STATISTICS SHOW CALLS TO POLICE ARE VITAL IN THE LIVES OF THE COMMUNITY AND THOSE ENDANGERED…
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Recent surveys show a stark increase in calls to the police involving the mentally ill, and beleaguered law enforcement officers find themselves thrust into complex issues—many of which contain a lengthy history. Although an increasing number of police officers stand between the mentally ill and society, there remains one participant in the altercation or aftermath who seems rarely addressed.
Who Made the Calls?
For example, in the case of Nikolas Cruz, Broward County (FL) Sheriff’s deputies answered calls to the Cruz family home 39 times between 2010 and 2017. One can’t help but wonder, who made those calls to law enforcement?
It appears many of those calls originated from the individual functioning as a family caregiver—his adoptive mother. While her son clearly suffered from significant issues, did she, as well?
It’s hard to imagine living in such a relationship without being overwhelmed and negatively affected. Was she emotionally clear enough to help provide leadership for this young man to obtain the help he needed? Since his horrific act occurred only three months following her death, was she all that stood in the way between him and the violence he ultimately unleashed?
A Secondary Call For Help
Caregivers often inadvertently adopt destructive behaviors as coping and survival mechanisms —specifically in cases of addiction and mental illness. These behaviors not only impede help for the impaired loved one, but can harm the caregiver, as well. Calls to the authorities tend to be cries for help to control dysfunctional behavior of a loved one. Yet the behavior and even well-being of the caregiver often goes largely ignored.
How can the caregiver help make healthy decisions or help a loved one if they themselves struggle with significant emotional and/or physical dysfunction?
Does the caregiver even know how much help they personally need?
The Unaddressed Need
Caring for someone suffering from mental illness or addiction creates a need for caregivers to seek help for themselves. That help consists of such things as visits to physicians, counseling, and support groups. All of those help deal with the reality of their loved one’s impairment—as well acquired coping skills. All too many caregivers mistakenly focus on the objective of getting the impaired individual to stop “acting out” while failing to see their own desperate need.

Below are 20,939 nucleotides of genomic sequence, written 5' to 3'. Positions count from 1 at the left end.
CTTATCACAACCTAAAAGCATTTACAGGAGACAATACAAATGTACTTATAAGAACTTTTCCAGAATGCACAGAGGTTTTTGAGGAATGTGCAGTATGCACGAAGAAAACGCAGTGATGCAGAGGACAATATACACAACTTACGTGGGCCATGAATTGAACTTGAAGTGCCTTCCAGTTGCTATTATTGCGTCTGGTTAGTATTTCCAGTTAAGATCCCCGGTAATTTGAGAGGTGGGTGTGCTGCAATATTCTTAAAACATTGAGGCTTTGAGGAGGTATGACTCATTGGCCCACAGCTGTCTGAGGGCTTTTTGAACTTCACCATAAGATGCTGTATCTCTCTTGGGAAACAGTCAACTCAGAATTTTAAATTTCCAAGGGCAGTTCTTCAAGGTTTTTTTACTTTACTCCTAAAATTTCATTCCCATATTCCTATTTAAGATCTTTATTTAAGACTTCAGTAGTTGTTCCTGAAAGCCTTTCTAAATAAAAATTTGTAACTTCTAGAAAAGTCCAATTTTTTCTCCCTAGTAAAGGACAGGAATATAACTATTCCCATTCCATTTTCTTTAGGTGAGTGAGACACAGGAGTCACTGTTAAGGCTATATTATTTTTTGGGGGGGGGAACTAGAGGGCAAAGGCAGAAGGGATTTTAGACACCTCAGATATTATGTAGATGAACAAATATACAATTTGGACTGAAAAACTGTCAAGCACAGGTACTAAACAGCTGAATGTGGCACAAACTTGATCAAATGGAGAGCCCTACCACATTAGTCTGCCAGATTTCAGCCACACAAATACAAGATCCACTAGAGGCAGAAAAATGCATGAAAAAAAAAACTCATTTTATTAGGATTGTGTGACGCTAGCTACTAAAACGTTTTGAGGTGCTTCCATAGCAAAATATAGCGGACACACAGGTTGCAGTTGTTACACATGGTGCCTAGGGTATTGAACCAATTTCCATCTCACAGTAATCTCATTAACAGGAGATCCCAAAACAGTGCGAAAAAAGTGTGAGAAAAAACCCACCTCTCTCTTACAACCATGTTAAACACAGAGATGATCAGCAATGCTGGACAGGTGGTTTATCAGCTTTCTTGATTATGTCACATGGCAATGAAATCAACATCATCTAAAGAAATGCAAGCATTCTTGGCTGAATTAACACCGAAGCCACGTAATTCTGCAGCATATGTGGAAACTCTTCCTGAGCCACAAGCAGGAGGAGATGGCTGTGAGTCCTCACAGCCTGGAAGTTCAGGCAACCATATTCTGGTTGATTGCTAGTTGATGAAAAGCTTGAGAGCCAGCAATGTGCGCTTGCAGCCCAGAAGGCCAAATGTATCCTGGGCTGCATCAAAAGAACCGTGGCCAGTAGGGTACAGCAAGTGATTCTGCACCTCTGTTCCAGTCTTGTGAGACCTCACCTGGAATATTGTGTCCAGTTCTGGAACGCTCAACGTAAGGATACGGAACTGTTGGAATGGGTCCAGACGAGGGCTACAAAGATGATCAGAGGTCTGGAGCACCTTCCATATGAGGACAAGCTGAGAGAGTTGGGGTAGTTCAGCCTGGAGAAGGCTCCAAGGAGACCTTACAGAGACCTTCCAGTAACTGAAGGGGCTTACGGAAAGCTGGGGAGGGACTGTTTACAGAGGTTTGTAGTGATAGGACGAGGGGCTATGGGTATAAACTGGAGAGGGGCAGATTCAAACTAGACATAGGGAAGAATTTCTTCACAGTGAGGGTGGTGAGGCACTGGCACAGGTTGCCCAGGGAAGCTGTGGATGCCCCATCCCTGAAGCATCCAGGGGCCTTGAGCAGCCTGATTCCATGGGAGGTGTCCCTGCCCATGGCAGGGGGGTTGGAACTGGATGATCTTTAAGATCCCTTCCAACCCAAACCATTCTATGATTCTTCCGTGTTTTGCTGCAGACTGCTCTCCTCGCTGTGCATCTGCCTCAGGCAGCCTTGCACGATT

This usually occurs due to the “Caregiver FOG” (Fear, Obligation, and Guilt). In the disorienting caregiver FOG, caregivers mistakenly feel guilty for even thinking of their own needs. In addition, they easily lose themselves and their identity in the drama and chaos of their loved ones. When that happens, enabling often takes over.
In the case of Nikolas Cruz, whatever parental authority existed was clearly outmatched. It is unknown if she understood the importance for her to receive counseling and support for herself.
A Well-Lit Path to Safety
By addressing caregivers orbiting someone obviously out of control, police officers offer them a well-lit path to healthiness. Once caregivers obtains solid emotional (and sometimes physical) footing, they can better offer guidance and facilitate help for their loved one.
Although police officers carry no responsibility to speak to underlying issues, they can address a distraught caregiver (often on the scene) and acknowledge their difficulties. Speaking directly to the caregiver’s heart and needs—regardless of their loved one’s behavior, is a simple but effective way to help address this growing problem.
Two sentences in the aftermath of a chaotic scene might serve as a lifeline to that hand-wringing family caregiver.
“This seems to be taking a real toll on you.
Please give some serious thought to getting counseling and help for yourself—regardless of what happens with your loved one.”
In truth, the caregiver may disregard the suggestion. Yet, that counsel at least provides caregivers with a fighting chance to address their own desperate needs.
While acknowledging the demands on police officers, this suggestion costs nothing. Furthermore, it takes only moments and will not interfere with controlling the scene. With just a few words, a law enforcement officer—an authority figure— points a distraught family caregiver to safety. In doing so, they quite possibly enlist a healthier ally in addressing the growing numbers of impaired members of our society.
Writer of this article, Peter Rosenberger hosts the nationally syndicated radio program, HOPE FOR THE CAREGIVER.
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